China’s technology giants Alibaba Group Holding Ltd (NYSE:BABA) and Tencent Holdings Ltd (HKG:0700) have acquired shares in Ping An Insurance. The second-largest insurer in mainland China announced to sell 594 million shares at HK$62 per share in a private placement. The move puts Ping An in a key position to capture market share in the rapidly-growing Internet finance sector.
Jack Ma made a personal investment in Ping An
Ping An Insurance raised a total of HK$36.5 billion (US$4.7 billion) from up to 10 investors, the South China Morning Post reported. Alibaba’s Jack Ma and Tencent’s Pony Ma Huateng were the biggest investors in Ping An’s offering. Alibaba and Tencent have made several joint investments since last year. Sources told Financial Times that Jack Ma made a personal investment in the insurer.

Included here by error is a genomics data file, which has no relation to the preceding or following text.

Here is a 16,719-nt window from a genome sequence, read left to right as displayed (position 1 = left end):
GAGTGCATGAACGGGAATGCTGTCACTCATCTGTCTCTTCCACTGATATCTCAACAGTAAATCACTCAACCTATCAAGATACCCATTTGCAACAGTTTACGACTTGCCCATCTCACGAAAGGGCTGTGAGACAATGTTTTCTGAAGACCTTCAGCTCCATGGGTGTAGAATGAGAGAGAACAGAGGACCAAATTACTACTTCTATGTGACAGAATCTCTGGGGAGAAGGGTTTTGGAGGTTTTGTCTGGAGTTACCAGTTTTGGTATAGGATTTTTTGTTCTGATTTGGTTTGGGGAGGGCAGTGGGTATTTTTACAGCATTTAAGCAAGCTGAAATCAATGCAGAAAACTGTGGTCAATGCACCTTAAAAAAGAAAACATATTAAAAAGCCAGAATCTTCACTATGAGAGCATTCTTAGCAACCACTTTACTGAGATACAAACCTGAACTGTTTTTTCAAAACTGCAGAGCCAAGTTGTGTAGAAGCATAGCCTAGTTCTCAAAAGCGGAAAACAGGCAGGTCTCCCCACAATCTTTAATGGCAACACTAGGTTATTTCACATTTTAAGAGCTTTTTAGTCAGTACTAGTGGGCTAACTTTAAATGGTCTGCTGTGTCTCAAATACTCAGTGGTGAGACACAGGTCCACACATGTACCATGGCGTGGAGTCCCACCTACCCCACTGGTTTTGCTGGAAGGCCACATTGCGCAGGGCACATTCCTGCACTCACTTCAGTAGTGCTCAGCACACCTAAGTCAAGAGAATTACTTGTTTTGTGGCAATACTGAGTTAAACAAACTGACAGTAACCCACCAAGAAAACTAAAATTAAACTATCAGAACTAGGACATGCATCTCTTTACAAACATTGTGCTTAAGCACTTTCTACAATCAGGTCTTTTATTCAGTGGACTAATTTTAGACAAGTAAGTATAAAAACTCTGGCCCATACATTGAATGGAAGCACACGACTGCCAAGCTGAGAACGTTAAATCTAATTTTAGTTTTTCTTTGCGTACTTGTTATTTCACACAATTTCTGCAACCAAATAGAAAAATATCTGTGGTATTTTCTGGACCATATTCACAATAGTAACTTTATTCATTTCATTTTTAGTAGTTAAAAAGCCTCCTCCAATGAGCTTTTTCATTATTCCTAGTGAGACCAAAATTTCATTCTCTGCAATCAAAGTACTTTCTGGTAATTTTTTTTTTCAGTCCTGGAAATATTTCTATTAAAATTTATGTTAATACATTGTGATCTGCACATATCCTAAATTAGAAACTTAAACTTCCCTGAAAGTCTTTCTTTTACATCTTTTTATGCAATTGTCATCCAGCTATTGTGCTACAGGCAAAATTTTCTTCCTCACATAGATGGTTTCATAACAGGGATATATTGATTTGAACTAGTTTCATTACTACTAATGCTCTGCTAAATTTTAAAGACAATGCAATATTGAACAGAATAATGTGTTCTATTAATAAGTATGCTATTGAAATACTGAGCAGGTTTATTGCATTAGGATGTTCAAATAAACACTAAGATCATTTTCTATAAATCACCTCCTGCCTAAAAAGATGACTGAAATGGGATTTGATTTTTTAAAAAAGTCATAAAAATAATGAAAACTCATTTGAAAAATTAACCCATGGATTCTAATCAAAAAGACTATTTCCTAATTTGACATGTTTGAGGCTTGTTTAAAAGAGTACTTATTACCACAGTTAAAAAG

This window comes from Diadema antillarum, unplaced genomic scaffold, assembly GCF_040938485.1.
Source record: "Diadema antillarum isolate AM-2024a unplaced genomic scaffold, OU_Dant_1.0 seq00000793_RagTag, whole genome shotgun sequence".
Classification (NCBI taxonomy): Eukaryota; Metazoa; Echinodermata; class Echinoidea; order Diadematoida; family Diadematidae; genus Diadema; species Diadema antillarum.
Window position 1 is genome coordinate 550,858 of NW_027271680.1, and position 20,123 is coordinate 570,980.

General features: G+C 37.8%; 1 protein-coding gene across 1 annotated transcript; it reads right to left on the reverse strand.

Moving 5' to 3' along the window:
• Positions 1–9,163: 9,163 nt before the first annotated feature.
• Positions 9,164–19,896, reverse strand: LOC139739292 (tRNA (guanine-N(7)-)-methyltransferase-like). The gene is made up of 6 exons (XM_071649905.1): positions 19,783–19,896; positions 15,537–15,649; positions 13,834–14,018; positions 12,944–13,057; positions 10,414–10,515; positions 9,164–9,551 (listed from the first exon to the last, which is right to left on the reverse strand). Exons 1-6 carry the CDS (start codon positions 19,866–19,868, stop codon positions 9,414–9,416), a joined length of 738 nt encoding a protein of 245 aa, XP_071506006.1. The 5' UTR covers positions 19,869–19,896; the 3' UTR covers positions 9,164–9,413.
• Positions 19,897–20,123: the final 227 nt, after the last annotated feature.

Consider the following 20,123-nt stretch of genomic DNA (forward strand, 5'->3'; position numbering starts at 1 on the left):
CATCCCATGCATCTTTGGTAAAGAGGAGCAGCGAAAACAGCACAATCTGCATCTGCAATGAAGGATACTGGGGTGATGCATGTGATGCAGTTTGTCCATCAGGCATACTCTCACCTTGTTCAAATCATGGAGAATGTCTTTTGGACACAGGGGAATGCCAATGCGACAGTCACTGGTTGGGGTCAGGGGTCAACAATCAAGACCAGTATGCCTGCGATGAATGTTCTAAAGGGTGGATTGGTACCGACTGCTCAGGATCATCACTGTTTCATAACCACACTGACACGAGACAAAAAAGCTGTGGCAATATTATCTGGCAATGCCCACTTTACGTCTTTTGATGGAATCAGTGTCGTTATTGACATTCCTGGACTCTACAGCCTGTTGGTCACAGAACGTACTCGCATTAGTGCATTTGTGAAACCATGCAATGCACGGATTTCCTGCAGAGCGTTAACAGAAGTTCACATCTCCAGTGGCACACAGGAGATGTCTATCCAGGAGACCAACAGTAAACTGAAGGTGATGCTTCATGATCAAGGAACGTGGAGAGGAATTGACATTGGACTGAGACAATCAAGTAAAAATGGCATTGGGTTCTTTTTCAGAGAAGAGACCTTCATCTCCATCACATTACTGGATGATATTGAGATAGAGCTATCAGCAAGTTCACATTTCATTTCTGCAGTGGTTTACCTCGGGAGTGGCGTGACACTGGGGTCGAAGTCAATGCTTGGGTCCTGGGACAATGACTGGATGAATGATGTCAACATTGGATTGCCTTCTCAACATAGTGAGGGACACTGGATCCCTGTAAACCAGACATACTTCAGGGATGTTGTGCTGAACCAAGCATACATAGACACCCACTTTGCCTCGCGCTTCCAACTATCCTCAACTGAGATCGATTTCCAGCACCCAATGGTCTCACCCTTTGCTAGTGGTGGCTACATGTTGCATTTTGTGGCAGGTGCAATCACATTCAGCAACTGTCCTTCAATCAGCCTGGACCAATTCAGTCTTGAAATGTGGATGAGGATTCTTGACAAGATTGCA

Last November, Alibaba, Tencent and Ping An set up an online insurance company named Zhong An Online Property Insurance to tap into fast-growing online finance sector. Chinese insurers also sell policies through Alibaba’s Taobao. Changjiang Securities analyst Li Jun said that Ping An is shifting its business model towards online finance. Meanwhile, Alibaba and Tencent are building up more brick-and-mortar businesses to support their Internet ventures.
Alibaba intensifies war against Tencent
Online insurance sales in China amounted to 62.2 billion yuan in the first quarter of this year, about 195% higher than the full-year sales of 2013, according to the Insurance Association of China. Ping An, Alibaba and Tencent have also made a combined investment in Huayi Brother Media, a film and television production firm.
Despite their joint investments, Alibaba and Tencent have clashed in some markets. Last week, Alibaba-owned Weibo Corp (ADR) (NASDAQ:WB) started banning users who promoted WeChat on its platform. WeChat, the popular mobile messaging service, is owned by Tencent. Weibo’s move came after WeChat closed the promotion channel of the taxi-hailing service Kuaidi Dache, in which Alibaba owns a stake.
Alibaba shares fell 0.58% to $110.99 in pre-market trading Monday.